PORTLAND, Maine (AP) — As popular as Maine lobster is, fans of the delicacy might be surprised at how limited their options are. That's going to change come July 1.
Tens of millions of pounds of Maine-caught lobster are shipped each year to Canada, where they are turned into value-added products that can be processed there — but not in Maine. A new law taking effect this summer aims to even out the playing field for processors and marketers.
"This will allow Maine processors to add value to lobster products, produce what the market expects and be more competitive in national and international markets," said Emily Lane, a sales and marketing representative at Portland Shellfish Co. Inc.
Maine is the No. 1 lobster-producing state, with last year's catch totaling a record 75.6 million pounds.
The only lobster products that can now be sold in Maine are whole lobsters, whole lobster tails that are intact and in the shell, and lobster meat that's been picked out of the shell, said David Etnier, deputy commissioner of the Department of Marine Resources.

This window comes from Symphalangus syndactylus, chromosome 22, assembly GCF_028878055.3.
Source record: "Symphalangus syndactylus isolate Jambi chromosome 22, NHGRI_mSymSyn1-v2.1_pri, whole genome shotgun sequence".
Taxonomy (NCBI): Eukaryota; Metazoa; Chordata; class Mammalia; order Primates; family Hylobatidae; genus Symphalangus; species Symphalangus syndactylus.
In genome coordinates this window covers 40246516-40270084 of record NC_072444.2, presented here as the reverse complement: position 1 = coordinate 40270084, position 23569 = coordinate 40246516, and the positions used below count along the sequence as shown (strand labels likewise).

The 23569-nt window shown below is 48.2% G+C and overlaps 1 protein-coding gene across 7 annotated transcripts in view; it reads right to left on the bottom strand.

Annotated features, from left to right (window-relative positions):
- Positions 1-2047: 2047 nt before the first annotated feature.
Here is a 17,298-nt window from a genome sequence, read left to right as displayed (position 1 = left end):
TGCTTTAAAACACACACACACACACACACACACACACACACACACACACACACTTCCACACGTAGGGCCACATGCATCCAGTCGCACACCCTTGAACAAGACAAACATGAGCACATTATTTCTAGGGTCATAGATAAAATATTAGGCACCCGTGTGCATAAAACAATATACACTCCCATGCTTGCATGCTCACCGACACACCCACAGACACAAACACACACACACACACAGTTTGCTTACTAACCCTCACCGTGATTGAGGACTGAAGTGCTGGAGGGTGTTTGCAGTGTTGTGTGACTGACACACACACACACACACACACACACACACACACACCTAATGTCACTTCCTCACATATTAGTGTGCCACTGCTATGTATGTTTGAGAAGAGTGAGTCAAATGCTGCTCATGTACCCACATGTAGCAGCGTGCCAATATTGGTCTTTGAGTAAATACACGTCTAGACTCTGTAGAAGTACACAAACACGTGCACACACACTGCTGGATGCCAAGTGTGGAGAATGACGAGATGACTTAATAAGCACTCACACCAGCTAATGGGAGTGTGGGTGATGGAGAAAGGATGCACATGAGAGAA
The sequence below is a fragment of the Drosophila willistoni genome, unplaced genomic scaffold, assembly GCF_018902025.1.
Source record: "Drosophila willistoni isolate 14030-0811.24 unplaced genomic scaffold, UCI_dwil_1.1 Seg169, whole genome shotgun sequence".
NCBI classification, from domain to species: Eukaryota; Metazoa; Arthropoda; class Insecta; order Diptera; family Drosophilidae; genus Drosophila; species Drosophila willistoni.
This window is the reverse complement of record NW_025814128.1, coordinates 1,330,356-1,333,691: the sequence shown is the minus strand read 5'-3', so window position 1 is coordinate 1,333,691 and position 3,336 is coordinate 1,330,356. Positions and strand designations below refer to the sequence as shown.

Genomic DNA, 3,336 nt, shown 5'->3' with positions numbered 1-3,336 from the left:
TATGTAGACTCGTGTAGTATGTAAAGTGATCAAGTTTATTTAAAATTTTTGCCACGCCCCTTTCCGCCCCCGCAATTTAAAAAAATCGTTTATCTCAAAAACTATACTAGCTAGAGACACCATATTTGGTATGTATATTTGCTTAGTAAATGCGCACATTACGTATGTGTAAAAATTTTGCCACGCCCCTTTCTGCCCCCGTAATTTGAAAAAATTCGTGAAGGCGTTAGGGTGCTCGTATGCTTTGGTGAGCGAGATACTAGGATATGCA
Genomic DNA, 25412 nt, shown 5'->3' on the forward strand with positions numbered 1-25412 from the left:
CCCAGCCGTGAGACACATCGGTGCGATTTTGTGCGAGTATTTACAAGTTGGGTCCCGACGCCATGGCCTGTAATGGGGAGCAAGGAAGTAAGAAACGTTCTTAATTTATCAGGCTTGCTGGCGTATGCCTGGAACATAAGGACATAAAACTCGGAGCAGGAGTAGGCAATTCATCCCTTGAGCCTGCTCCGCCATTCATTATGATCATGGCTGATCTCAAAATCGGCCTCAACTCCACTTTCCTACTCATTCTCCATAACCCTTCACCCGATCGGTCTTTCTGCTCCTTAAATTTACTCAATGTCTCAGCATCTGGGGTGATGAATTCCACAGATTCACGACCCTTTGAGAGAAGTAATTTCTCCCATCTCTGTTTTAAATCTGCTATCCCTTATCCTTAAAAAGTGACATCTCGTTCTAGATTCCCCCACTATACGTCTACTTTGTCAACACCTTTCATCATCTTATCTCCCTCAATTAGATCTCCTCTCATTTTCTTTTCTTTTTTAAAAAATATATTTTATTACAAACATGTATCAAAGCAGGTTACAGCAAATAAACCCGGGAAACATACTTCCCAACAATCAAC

The current law forbidding companies from processing a wide variety of lobster products was passed years ago because of concerns that people might sell claws and tails from lobsters smaller than the legal minimum size.
A large portion of the Maine harvest — by some accounts, as much as 80 percent — is sent to Canada, where much of it is processed under the Canadian label into various tail, claw and meat products.
The regulatory details of the new law are still being worked out, but they should allow Maine companies to sell a number of new value-added items that they now can't produce, including whole claws and knuckles in the shell and split tail products, he said.
And officials say they're confident the new law contains adequate provisions regulating lobster size.
It's unclear how much of a boost the law could give the lobster industry. At the least, it will allow Maine businesses to market an expanded assortment of lobster products to better compete with Canadian companies, Etnier said.
It's important to offer new products to reach more consumers, said John Hathaway, who owns Shucks Maine Lobster in Richmond. He thinks claw products — such as an appetizer known as the cocktail lobster claw — will do particularly well.
"We're not selling an animal," Hathaway said. "We're selling food, and it's a high-end food, and we have to present it to people so it has high value and is convenient so it's easy to prepare."